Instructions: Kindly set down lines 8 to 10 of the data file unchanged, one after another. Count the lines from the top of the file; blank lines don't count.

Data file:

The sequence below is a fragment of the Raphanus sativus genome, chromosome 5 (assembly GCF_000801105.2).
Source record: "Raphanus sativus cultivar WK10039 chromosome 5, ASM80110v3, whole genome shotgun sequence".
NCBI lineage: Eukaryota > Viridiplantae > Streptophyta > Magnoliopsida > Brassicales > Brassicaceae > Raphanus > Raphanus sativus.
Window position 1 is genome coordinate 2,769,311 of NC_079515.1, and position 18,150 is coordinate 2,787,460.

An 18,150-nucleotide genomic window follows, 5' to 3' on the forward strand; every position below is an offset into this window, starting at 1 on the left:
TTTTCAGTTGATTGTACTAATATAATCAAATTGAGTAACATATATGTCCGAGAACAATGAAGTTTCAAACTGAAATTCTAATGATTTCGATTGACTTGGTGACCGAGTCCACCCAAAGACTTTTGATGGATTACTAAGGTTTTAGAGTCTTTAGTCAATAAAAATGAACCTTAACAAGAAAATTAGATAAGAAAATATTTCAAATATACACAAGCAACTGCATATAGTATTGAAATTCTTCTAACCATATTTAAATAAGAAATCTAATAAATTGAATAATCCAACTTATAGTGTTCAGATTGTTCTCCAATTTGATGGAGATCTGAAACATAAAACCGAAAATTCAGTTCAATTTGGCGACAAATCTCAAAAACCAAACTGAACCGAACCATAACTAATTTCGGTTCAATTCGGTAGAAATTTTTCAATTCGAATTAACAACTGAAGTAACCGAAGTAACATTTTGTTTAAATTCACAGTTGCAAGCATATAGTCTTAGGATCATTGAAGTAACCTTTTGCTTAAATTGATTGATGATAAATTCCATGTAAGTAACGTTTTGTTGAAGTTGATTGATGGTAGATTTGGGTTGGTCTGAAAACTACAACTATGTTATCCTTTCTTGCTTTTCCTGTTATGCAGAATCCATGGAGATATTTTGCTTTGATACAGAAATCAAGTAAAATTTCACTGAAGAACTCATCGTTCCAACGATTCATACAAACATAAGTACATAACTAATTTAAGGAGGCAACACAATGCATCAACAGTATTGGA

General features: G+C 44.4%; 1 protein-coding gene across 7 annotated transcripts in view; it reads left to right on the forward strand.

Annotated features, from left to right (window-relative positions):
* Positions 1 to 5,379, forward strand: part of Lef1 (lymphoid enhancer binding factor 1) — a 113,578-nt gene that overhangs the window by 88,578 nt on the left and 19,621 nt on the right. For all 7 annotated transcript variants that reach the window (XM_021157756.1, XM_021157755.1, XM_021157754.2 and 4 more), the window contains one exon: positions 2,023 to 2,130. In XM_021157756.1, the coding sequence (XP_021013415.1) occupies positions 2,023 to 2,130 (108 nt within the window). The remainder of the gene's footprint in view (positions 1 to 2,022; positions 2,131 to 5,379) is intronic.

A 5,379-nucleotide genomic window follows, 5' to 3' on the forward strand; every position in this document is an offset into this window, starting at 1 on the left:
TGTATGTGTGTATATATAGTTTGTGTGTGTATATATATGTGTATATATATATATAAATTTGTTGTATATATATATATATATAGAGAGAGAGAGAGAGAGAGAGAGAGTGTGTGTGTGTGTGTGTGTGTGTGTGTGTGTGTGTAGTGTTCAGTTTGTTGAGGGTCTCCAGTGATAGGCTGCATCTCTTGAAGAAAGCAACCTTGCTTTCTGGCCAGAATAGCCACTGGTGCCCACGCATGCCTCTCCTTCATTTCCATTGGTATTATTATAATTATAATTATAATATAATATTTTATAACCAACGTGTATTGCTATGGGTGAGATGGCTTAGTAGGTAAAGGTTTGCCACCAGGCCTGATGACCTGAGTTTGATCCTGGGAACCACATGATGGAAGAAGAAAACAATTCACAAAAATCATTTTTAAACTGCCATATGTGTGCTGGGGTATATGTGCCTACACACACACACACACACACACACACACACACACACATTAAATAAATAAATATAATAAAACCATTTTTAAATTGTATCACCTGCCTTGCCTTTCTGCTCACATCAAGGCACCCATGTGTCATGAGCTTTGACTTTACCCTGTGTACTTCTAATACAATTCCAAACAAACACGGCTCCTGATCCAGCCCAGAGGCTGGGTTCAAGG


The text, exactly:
Annotated features, from left to right (window-relative positions):
* Positions 1 to 5,379, forward strand: part of Lef1 (lymphoid enhancer binding factor 1) — a 113,578-nt gene that overhangs the window by 88,578 nt on the left and 19,621 nt on the right. For all 7 annotated transcript variants that reach the window (XM_021157756.1, XM_021157755.1, XM_021157754.2 and 4 more), the window contains one exon: positions 2,023 to 2,130. In XM_021157756.1, the coding sequence (XP_021013415.1) occupies positions 2,023 to 2,130 (108 nt within the window). The remainder of the gene's footprint in view (positions 1 to 2,022; positions 2,131 to 5,379) is intronic.

A 5,379-nucleotide genomic window follows, 5' to 3' on the forward strand; every position in this document is an offset into this window, starting at 1 on the left: